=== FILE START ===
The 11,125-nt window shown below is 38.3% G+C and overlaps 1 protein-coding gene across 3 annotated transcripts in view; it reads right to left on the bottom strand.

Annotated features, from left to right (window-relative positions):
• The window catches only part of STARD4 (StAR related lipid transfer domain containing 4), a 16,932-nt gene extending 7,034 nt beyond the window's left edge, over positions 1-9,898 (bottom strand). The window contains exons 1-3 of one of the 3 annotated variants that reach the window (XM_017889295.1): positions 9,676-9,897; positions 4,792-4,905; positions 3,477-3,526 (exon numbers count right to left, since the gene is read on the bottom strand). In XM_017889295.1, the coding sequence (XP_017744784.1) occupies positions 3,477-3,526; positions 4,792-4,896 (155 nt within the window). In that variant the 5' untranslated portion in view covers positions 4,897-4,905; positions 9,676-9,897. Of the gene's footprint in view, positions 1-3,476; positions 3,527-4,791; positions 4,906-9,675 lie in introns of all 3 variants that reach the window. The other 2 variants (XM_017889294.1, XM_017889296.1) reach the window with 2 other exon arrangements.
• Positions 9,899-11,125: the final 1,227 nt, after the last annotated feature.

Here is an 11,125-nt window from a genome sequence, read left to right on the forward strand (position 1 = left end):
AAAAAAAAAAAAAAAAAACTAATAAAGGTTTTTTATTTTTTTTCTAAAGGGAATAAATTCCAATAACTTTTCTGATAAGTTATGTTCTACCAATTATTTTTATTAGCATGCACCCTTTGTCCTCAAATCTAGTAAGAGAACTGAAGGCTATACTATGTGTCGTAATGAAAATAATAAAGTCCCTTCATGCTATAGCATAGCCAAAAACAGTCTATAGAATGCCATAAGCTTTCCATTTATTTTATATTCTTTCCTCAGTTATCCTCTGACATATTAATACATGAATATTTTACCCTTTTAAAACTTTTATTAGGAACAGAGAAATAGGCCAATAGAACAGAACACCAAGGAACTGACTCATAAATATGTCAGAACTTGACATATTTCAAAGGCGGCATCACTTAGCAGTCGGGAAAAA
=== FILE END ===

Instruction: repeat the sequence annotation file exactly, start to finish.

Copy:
The 11,125-nt window shown below is 38.3% G+C and overlaps 1 protein-coding gene across 3 annotated transcripts in view; it reads right to left on the bottom strand.

Annotated features, from left to right (window-relative positions):
• The window catches only part of STARD4 (StAR related lipid transfer domain containing 4), a 16,932-nt gene extending 7,034 nt beyond the window's left edge, over positions 1-9,898 (bottom strand). The window contains exons 1-3 of one of the 3 annotated variants that reach the window (XM_017889295.1): positions 9,676-9,897; positions 4,792-4,905; positions 3,477-3,526 (exon numbers count right to left, since the gene is read on the bottom strand). In XM_017889295.1, the coding sequence (XP_017744784.1) occupies positions 3,477-3,526; positions 4,792-4,896 (155 nt within the window). In that variant the 5' untranslated portion in view covers positions 4,897-4,905; positions 9,676-9,897. Of the gene's footprint in view, positions 1-3,476; positions 3,527-4,791; positions 4,906-9,675 lie in introns of all 3 variants that reach the window. The other 2 variants (XM_017889294.1, XM_017889296.1) reach the window with 2 other exon arrangements.
• Positions 9,899-11,125: the final 1,227 nt, after the last annotated feature.

Here is an 11,125-nt window from a genome sequence, read left to right on the forward strand (position 1 = left end):
AAAAAAAAAAAAAAAAAACTAATAAAGGTTTTTTATTTTTTTTCTAAAGGGAATAAATTCCAATAACTTTTCTGATAAGTTATGTTCTACCAATTATTTTTATTAGCATGCACCCTTTGTCCTCAAATCTAGTAAGAGAACTGAAGGCTATACTATGTGTCGTAATGAAAATAATAAAGTCCCTTCATGCTATAGCATAGCCAAAAACAGTCTATAGAATGCCATAAGCTTTCCATTTATTTTATATTCTTTCCTCAGTTATCCTCTGACATATTAATACATGAATATTTTACCCTTTTAAAACTTTTATTAGGAACAGAGAAATAGGCCAATAGAACAGAACACCAAGGAACTGACTCATAAATATGTCAGAACTTGACATATTTCAAAGGCGGCATCACTTAGCAGTCGGGAAAAA